What you need to know about protecting your business and your customers from account compromises
Chances are, you’ve been a victim of account takeover fraud (ATO) in which one or more of your online accounts have been compromised.
It’s a sobering reality that online fraudsters are profiting hugely through hacking campaigns that target businesses and consumers alike. According to a recent report, the average cost of cloud account compromises has gone up to $6.2 million in the last 12 months. Javelin Research estimates that consumers pay an average of $290 for every successful ATO attack, and spend 15 to 16 hours working to resolve problems stemming from each attack.
The bottom line: account takeovers are now a critical threat to everyone. It’s time to fight back. Read on to learn the essential facts about ATO, and what you can do to protect yourself, your business, and your customers.
What is Account Takeover Fraud?
ATO, also known as account compromise, is a form of identity theft in which hackers take control of someone’s online account for financial gain.
There are many different kinds of ATO fraud, but the end goal is always the same: to hijack an account and use it for financial gain. Once fraudsters have gained control of an account, they can steal information, withdraw funds, make purchases, or use the account for other criminal purposes.
Types of Account Takeover Fraud
Online fraudsters employ various methods of ATO fraud, and they’re always innovating and testing new approaches. These are the most common types of ATO fraud:
- Credential cracking: hackers force entry by simply guessing users’ login details.
- Credential stuffing: using stolen credentials from one site to gain access to other accounts.
- Account creation attacks: new accounts are set up and used later for fraudulent purposes.
- Malware: malicious code such as keystroke loggers are used to silently capture a user’s login details.
- Mobile banking trojans: a fake screen is layered over a legitimate app to trick users into providing their login information.
- Phishing: bogus emails or texts lure users into either installing malware or providing their login details directly.
- Sim card swapping: phone number is ported to a new device to gain access to mobile accounts, especially mobile banking apps or other fintech services.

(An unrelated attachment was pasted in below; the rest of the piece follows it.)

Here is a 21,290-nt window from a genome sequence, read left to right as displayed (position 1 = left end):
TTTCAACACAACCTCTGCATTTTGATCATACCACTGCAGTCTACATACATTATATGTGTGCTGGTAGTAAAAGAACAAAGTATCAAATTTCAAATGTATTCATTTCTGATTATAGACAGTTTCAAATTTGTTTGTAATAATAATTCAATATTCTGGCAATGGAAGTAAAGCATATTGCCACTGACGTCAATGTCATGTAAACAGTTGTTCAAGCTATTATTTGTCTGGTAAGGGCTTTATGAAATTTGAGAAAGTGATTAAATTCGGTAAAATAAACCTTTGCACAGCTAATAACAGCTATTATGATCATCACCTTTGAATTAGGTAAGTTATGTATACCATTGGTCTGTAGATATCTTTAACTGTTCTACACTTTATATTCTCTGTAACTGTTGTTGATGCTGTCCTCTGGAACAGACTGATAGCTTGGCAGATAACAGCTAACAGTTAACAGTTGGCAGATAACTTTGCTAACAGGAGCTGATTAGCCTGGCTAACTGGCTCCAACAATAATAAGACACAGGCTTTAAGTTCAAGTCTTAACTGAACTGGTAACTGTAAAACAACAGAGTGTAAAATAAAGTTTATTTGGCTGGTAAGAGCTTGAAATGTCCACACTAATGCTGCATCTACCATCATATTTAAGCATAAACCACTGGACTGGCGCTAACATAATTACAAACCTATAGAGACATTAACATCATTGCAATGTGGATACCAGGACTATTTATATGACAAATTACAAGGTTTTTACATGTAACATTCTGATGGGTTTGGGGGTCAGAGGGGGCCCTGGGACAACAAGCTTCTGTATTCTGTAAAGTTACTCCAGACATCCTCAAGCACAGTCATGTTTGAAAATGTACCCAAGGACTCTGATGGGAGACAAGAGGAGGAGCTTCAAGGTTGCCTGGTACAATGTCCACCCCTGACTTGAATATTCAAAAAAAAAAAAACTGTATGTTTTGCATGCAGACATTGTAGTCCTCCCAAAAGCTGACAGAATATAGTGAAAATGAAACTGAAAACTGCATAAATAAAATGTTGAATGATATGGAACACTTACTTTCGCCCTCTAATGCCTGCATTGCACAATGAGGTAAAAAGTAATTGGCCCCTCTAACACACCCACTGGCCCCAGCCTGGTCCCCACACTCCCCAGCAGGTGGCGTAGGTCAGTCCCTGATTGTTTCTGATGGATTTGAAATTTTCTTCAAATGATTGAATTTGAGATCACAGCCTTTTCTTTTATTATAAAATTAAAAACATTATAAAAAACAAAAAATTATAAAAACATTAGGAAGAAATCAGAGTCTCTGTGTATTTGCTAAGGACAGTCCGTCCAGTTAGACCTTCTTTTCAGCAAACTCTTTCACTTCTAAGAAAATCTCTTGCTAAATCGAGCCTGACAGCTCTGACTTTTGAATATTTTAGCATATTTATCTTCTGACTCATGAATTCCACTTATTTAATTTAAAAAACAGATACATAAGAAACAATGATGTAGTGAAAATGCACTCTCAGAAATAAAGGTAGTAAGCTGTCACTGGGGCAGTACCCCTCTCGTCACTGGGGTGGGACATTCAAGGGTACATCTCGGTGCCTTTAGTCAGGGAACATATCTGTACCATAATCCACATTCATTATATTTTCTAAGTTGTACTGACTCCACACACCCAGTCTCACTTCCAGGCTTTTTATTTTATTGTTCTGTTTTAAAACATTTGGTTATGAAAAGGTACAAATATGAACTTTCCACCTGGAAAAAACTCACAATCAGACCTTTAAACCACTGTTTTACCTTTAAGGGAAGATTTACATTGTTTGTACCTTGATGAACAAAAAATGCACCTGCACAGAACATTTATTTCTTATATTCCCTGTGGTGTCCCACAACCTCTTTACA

💡For more detailed insights on ATO methods, check out our comprehensive overview on account takeover fraud.
The Challenges of Detecting ATO Fraud
To detect ATO fraud, it’s important to detect both attempted ATO fraud (before an account is taken over) and ongoing ATO fraud (after an account is hijacked). This is no easy task, as it requires the ability to detect subtle nuances in human behavior, as well as the minute variances that creep in when an automated system or human bad actor attempts to pass themselves off as a legitimate user.
Individual businesses don’t have visibility into those processes at the scale that’s needed, as they rarely see enough traffic to successfully identify an attack or warn users.
ATO Prevention Strategies
The chief way to prevent account takeovers is to deploy both pre- and post-authentication security measures. This requires requires a deep understanding of the varied and rapidly evolving ways in which fraudsters try to gain access to online accounts, and an equally deep understanding of how such efforts differ from the ordinary behaviors of regular human account users.
What does it take to acquire such insights? Data sharing.
At Deduce, we’ve built a data coalition of over 150,000 member websites to help businesses stop ATO fraud before an account is compromised. Using AI tools trained on billions of historical interactions, we rapidly detect anomalous behavior — such as a login from an unusual geographic location — and automatically deploy appropriate security measures to prevent attacks before they begin.
Learn how Deduce can protect your business from the next massive data breach. Book a demo today.